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A Guide To Hiring Disabled Workers

The next time you’re hiring, there’s a good chance you could meet an applicant with a disability. According to the 2000 Census, about 50 million Americans—about one in five people—have some form of disability. And more than two-thirds of unemployed people with a disability say they would rather work.

 

Even if you’re not hiring, a current employee could end up with a disability as a result of an accident or a diagnosed disease. The possibility increases with the age of your workforce.

 

Successfully integrating these staffers into your workplace will benefit you and them.

 

This report offers strategies for making necessary accommodations, valuing workers with disabilities, handling privacy concerns and getting help from Uncle Sam.

  

The Benefits Of Doing The Right Thing

Many employers are discovering there are significant payoffs to employing people with disabilities.

 

Studies consistently show that workers with a disability “have average or better attendance, lower turnover, . . . average or better job performance, and average or better safety records than their non-disabled counterparts,” according to author Mark L. Lengnick-Hall’s book “Hidden Talent: How Leading Companies Hire, Retain, and Benefit From People With Disabilities” (Praeger Publishers, 2007). 

 

In addition, a national consumer survey published in 2005 found that 92 percent of Americans look favorably on companies that hire workers with disabilities. Fully 87 percent of the public would rather do business with such companies.

 

Another study published the same year indicated that 97 percent of employers who had hired someone who had a disability said they would do so again.

 

When the Job Accommodation Network surveyed more than 1,000 employers who have staff with disabilities, the results were overwhelmingly positive:

  • Two-thirds of employers said providing accommodations improved interaction between co-workers
  • Nearly 60 percent said accommodations improved company morale
  • More than 80 percent believed they had retained a valued employee by providing the accommodation
  • More than 70 percent said an accommodation had improved the worker’s productivity

ADA And Beyond

The federal Americans With Disabilities Act (ADA) protects qualified people with disabilities from discrimination when employers are hiring, firing, promoting and so on. A qualified individual is someone who can do the essential functions of a job with or without reasonable accommodation (for more on accommodations, see the following section).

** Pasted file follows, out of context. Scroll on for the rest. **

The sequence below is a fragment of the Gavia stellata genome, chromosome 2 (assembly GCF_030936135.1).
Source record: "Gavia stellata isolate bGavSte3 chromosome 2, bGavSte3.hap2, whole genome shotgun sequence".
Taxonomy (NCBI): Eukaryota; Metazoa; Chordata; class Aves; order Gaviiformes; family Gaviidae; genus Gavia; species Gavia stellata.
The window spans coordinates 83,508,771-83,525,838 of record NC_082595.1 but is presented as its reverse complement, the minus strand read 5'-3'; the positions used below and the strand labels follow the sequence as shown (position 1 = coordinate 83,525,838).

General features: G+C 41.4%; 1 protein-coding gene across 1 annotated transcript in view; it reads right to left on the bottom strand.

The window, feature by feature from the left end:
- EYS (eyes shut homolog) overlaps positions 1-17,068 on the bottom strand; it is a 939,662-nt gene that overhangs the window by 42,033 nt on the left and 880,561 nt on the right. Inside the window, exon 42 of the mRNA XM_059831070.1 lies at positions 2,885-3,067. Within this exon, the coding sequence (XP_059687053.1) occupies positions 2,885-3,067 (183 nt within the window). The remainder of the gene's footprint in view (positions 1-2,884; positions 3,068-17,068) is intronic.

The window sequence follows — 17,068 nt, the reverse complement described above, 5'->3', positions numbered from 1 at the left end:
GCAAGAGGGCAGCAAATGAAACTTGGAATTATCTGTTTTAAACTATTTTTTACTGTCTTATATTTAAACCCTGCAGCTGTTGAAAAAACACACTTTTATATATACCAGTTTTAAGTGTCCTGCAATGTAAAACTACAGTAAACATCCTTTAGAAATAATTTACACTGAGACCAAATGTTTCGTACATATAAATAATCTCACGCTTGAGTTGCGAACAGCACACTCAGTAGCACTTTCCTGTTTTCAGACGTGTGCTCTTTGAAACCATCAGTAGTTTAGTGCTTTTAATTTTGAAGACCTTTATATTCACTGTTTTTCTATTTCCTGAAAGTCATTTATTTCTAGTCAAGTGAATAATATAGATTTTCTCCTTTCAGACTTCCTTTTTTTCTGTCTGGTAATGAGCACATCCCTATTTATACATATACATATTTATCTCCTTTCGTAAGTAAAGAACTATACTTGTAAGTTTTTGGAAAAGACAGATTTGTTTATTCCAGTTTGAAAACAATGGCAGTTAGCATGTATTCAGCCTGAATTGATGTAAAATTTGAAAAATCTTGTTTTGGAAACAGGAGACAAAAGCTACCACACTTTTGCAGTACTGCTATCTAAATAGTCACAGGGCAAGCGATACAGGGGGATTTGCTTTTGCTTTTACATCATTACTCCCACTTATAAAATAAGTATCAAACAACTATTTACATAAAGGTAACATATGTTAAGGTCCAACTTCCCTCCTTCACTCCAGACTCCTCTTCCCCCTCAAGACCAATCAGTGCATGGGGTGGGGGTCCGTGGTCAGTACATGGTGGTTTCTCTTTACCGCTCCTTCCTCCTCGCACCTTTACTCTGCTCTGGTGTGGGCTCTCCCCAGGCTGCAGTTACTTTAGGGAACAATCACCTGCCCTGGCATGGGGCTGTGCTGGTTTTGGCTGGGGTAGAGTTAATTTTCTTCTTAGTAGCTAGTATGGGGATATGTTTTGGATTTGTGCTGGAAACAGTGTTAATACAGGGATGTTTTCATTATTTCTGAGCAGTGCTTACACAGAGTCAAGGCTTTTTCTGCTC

Note that people who have a disability must meet all job-related requirements—skills, education, experience—of the position they’re applying for or already occupy.

 

The act applies only to businesses with 15 or more workers, although a handful of states require smaller businesses to comply. To be sure, call your state department of labor.

 

On Jan. 1, 2009, an amended ADA went into effect. The amendment doesn’t change the definition of disability per se, but it does alter the meaning of some of the terms used and how the standard is to be applied to individuals. A disability is still defined as “a physical or mental impairment that substantially limits one or more major life activities.” But now the list of affected life activities is broader.

 

It includes activities such as walking, standing, speaking, and reading, as before, but also major bodily functions. That encompasses processes of the immune system, bowel, brain, and so on. Now a condition such as cancer or Crohn’s disease could be covered even though it produces no outward signs of limitation.

 

Also, in determining who has a disability, employers must discount the beneficial effects of mitigating measures such as prosthetic devices, medication to control a disease, or assistive technology. So, for example, someone who has epilepsy that is controlled through medicine is still considered a person with a disability because the law looks at his limitations without the medicine.

  

Providing Reasonable Accommodation

The point of a “reasonable accommodation” is to make it possible for an employee to perform essential job functions.

 

The word reasonable is significant: The law doesn’t require you to jump through hoops to make a job accessible. Here are key points to remember:

  • The employee must request an accommodation
  • If several accommodations might be effective, you can choose among them and are not required to provide the one the employee prefers
  • You need not offer accommodations for individuals who are not qualified for a position
  • You need not remove essential functions from a job or reduce production standards in order to provide accommodations
  • You need not provide accommodations that pose an undue hardship to your business, given its size and profitability